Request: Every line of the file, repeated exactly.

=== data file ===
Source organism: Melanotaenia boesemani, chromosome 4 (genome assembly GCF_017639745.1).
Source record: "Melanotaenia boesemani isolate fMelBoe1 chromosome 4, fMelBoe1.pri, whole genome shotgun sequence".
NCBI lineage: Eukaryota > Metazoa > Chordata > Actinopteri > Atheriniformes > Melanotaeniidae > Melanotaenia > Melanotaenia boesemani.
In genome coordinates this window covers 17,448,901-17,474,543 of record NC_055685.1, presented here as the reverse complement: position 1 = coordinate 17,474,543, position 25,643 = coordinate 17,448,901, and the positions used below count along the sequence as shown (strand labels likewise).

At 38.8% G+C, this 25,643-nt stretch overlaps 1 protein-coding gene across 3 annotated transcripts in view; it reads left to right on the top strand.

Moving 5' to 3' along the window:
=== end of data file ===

Source organism: Melanotaenia boesemani, chromosome 4 (genome assembly GCF_017639745.1).
Source record: "Melanotaenia boesemani isolate fMelBoe1 chromosome 4, fMelBoe1.pri, whole genome shotgun sequence".
NCBI lineage: Eukaryota > Metazoa > Chordata > Actinopteri > Atheriniformes > Melanotaeniidae > Melanotaenia > Melanotaenia boesemani.
In genome coordinates this window covers 17,448,901-17,474,543 of record NC_055685.1, presented here as the reverse complement: position 1 = coordinate 17,474,543, position 25,643 = coordinate 17,448,901, and the positions used below count along the sequence as shown (strand labels likewise).

At 38.8% G+C, this 25,643-nt stretch overlaps 1 protein-coding gene across 3 annotated transcripts in view; it reads left to right on the top strand.

Moving 5' to 3' along the window: